New technology to make your electronic devices thinner and lighter

For photographers, the heavy and bulky photographic equipment to get high quality pictures may bother them a lot, especially when they want to go to open country. For doctors who need to go to an emergency situation may want a portable imaging system to diagnose illnesses, especially in a horrible traffic condition, such as in earthquakes. For smart phone users, they may want a thinner and lighter phone, but with better camera, as well as long battery time. All of these problems could be solved by developing ultra-thin flat lenses to replace the curved lenses in the electronic systems.
Lenses with a flat surface have at least two advantages over curved ones. Firstly, flat lens focuses light by nano scale surface structure, thus it can be made very thin, even thinner than the incident wavelength of light, while the curved lens focuses by propagating light in the dielectric for a distance. Secondly, flat lenses can remove the distortions during imaging. Typical ways to correct the distortions is utilising multi-lens systems, which are much more expensive and consume space. Thus it’s crucial to develop ultra-thin flat lenses, with which optical devices, such as camera, solar cell etc. could be made smaller and portable. It is a growing trend to developing thinner and lighter devices.

Left: Laser direct writing FZP lens on carbon nanotubes based buckypaper. Right: the fabricated buckypaper lens works in refection mode. Background: SEM picture of the buckypaper, within which entangled carbon nanotubes could be seen clearly.

In our study, we reports a novel way to fabricate flat lens by laser direct writing method, which is fast, economical, and useful for industrial production. Direct writing techniques enable computer controlled 2D and 3D pattern formation in a serial fashion. Compared with conventional techniques like lithography, stamping, or other patterning approaches that require masks or pre-existing patterns, the laser direct writing process provides high flexibility for arbitrary patterning via non-contact and maskless fabrication process, which is much cheaper and convenient.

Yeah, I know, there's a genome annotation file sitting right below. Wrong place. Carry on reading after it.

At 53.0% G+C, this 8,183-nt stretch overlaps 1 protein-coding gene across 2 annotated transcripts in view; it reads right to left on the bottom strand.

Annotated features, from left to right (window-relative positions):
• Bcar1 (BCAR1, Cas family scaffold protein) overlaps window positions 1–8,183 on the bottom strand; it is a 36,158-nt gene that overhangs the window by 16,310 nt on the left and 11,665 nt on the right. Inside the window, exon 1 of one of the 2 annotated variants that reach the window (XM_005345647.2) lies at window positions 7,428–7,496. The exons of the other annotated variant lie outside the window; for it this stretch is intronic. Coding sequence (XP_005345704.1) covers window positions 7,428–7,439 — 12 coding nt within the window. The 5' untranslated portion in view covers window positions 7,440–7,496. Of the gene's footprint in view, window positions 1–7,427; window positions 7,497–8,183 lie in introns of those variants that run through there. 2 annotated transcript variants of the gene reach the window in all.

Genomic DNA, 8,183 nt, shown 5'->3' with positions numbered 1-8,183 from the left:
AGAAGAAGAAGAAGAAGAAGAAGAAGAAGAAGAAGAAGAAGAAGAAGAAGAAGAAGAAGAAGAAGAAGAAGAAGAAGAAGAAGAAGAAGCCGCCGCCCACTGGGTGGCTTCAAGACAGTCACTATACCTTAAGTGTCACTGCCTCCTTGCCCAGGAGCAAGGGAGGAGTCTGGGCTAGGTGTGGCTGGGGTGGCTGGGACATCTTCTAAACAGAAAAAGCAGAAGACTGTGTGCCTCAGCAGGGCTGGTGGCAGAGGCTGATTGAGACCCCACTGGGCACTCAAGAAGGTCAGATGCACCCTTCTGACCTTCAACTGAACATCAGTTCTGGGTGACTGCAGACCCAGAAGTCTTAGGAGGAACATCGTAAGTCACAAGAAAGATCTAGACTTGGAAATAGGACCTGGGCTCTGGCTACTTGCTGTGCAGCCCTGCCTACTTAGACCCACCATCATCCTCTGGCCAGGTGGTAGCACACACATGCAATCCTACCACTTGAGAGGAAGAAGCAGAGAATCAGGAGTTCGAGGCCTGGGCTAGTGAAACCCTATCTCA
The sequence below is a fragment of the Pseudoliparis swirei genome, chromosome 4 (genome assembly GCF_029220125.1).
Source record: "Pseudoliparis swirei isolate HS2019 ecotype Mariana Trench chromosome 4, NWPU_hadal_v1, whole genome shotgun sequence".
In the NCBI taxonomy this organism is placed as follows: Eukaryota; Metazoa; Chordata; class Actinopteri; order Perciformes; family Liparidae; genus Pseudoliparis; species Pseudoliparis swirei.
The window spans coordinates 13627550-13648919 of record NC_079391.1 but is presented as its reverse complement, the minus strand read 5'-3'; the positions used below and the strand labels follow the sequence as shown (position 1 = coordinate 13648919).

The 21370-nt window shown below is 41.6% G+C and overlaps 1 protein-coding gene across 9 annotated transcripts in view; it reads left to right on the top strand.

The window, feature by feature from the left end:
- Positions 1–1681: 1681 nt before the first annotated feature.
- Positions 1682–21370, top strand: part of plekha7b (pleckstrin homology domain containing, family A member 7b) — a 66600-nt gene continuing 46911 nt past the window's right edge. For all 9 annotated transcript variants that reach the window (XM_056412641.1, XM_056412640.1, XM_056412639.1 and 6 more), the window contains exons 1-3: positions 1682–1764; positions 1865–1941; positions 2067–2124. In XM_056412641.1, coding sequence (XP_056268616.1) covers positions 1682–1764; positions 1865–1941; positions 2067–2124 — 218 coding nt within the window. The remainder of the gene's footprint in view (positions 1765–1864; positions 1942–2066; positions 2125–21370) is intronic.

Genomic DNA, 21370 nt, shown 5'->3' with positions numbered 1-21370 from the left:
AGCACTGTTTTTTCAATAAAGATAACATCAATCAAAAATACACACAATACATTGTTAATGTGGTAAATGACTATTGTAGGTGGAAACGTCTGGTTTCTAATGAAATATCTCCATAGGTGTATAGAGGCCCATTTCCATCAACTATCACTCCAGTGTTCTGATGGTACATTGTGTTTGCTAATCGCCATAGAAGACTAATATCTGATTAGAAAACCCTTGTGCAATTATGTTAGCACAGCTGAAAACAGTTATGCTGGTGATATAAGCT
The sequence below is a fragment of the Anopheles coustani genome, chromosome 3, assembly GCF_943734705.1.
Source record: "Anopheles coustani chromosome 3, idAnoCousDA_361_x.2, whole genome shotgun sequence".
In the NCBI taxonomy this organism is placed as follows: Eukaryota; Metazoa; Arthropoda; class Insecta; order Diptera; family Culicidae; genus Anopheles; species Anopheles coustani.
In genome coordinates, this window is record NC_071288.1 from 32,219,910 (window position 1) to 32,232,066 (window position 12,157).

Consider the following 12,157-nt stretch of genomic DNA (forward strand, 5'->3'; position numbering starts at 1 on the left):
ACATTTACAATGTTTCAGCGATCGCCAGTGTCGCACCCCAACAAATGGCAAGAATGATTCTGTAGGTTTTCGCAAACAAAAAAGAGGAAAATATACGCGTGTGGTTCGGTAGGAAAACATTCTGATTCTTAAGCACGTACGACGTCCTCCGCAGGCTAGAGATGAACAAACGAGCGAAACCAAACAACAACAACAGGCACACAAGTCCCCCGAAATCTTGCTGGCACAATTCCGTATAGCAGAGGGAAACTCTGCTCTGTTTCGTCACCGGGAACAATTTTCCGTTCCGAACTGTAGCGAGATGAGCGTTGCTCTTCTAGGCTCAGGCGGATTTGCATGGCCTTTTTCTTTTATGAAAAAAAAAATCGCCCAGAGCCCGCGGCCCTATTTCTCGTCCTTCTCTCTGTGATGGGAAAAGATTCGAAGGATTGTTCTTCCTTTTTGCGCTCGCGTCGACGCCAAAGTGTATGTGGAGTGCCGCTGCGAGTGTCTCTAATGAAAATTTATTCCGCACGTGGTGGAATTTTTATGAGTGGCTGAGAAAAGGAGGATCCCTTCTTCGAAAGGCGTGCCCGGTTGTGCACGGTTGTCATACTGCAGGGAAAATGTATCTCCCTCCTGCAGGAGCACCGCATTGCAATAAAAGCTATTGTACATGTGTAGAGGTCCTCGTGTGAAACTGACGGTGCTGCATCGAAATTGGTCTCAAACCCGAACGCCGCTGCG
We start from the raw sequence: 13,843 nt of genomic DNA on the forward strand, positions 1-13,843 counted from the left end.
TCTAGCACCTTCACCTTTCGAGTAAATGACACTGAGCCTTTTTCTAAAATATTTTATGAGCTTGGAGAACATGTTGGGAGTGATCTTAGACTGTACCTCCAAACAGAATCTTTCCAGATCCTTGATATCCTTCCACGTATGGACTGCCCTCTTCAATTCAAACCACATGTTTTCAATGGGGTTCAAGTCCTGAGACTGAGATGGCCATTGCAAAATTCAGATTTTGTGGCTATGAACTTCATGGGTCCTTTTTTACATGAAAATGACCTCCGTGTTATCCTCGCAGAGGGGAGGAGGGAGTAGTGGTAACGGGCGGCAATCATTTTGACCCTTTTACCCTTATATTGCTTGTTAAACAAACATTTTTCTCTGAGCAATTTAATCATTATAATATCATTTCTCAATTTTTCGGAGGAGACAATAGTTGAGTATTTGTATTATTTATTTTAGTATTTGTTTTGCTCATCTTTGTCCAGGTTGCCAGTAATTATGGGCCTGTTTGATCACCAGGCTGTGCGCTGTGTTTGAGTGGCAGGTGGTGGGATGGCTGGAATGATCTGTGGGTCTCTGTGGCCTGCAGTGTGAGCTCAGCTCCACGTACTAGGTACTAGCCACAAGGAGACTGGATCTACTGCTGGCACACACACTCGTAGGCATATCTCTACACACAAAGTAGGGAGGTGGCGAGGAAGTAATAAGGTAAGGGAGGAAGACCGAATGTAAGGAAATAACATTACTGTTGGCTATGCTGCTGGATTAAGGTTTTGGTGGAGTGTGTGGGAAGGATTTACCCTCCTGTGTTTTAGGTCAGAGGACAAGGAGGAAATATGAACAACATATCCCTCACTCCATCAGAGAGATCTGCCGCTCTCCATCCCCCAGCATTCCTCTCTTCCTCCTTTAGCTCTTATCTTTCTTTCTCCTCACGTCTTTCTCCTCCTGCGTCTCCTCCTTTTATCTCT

The fabrication process is illustrated in the left of the picture above, while the schematic of the lens (operating in reflection mode) is presented to the right. The lens we fabricated are Fresnel zone plate (FZP), which consists of a series of concentric rings alternating between transparent and opaque, which are the simplest form of flat lens. Now they are being widely used in solar cells to focus the light from the sun. Buckypaper, which looks like a piece of black paper, is composed by carbon nano tubes, as shown in the background of the picture. The efficiency of the FZP lens depends on the index contrast of neighbouring zones. As for the opaque zones, the lower the reflection is the better. As buckypaper have strong ability to absorb light, they are very nice material for developing FZP lens.
The buckypaper FZP lens was fabricated on silicon substrate with a radius of 2 mm. A large area FZP lens has great potential to be used in photovoltaic and imaging applications. The working of the FZP lens and its performance in the visible and terahertz regimes was studied computationally. Experimental measurements were also performed to characterize the lens in the visible regime and good agreements with the simulations were achieved.
The study is of interest as it demonstrates the novel laser processing of buckypaper for producing a flat lens, which has the potential to make the electronic devices thinner and lighter

Sunan Deng, Kyle Jiang, Haider Butt

Micro and Nanotechnology Laboratory, School of Mechanical Engineering, University of Birmingham,
Birmingham B15 2TT, UK



Laser directed writing of flat lenses on buckypaper.
Deng S, Penchev P, Liu J, Wang Y, Jiang K, Dimov S, Zhang Z, Liu Y, Leng J, Butt H.
Nanoscale. 2015 Aug 7


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